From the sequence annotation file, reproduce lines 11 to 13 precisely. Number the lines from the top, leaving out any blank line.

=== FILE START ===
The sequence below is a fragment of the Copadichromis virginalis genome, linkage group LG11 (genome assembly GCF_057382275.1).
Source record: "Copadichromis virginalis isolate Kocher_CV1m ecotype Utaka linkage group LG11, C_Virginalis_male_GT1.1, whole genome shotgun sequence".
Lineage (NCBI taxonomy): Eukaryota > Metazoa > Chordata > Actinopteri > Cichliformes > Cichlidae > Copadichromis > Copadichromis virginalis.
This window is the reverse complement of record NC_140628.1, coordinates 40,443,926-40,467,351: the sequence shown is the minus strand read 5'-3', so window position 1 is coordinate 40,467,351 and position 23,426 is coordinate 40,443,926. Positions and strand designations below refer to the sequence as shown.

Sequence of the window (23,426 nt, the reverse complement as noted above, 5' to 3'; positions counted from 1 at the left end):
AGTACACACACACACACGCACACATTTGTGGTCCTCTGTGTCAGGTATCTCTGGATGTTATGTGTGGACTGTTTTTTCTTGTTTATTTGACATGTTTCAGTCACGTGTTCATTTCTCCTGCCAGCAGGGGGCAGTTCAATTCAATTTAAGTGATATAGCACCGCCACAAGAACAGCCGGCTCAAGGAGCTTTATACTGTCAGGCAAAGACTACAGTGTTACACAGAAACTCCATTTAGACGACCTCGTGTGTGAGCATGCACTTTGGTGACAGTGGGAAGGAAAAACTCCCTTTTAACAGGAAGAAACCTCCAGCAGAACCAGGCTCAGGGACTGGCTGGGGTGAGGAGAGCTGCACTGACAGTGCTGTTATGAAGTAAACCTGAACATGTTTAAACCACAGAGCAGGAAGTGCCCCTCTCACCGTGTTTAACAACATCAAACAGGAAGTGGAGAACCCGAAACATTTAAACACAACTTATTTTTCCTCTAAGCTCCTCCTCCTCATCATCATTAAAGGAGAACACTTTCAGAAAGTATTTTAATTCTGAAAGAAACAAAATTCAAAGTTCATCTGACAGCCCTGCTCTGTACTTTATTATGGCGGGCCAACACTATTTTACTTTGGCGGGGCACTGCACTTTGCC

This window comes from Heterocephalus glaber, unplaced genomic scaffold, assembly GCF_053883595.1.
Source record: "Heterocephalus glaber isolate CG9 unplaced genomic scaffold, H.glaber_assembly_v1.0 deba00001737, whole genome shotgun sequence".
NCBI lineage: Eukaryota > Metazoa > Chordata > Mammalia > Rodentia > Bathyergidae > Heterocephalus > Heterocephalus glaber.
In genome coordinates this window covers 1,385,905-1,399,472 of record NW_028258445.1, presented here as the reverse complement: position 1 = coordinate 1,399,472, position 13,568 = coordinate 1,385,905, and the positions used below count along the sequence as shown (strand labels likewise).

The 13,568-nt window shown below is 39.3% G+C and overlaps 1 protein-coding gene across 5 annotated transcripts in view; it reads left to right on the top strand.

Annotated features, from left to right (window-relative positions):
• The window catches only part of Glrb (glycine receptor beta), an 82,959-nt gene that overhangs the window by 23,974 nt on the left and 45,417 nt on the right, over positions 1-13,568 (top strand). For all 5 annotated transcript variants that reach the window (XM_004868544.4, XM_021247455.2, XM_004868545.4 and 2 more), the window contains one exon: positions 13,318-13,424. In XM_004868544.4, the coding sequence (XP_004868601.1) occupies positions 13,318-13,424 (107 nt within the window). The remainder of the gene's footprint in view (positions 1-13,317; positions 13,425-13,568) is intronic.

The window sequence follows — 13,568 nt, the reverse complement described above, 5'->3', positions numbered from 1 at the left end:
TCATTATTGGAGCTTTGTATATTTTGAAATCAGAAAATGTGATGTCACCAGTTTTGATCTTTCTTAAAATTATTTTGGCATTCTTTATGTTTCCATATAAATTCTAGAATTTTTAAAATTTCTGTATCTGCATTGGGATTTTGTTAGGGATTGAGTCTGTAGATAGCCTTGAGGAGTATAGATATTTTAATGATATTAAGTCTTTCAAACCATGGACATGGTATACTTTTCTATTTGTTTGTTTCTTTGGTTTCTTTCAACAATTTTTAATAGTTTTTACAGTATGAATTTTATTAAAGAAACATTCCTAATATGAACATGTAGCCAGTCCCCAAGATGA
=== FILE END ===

The 13,568-nt window shown below is 39.3% G+C and overlaps 1 protein-coding gene across 5 annotated transcripts in view; it reads left to right on the top strand.

Annotated features, from left to right (window-relative positions):
• The window catches only part of Glrb (glycine receptor beta), an 82,959-nt gene that overhangs the window by 23,974 nt on the left and 45,417 nt on the right, over positions 1-13,568 (top strand). For all 5 annotated transcript variants that reach the window (XM_004868544.4, XM_021247455.2, XM_004868545.4 and 2 more), the window contains one exon: positions 13,318-13,424. In XM_004868544.4, the coding sequence (XP_004868601.1) occupies positions 13,318-13,424 (107 nt within the window). The remainder of the gene's footprint in view (positions 1-13,317; positions 13,425-13,568) is intronic.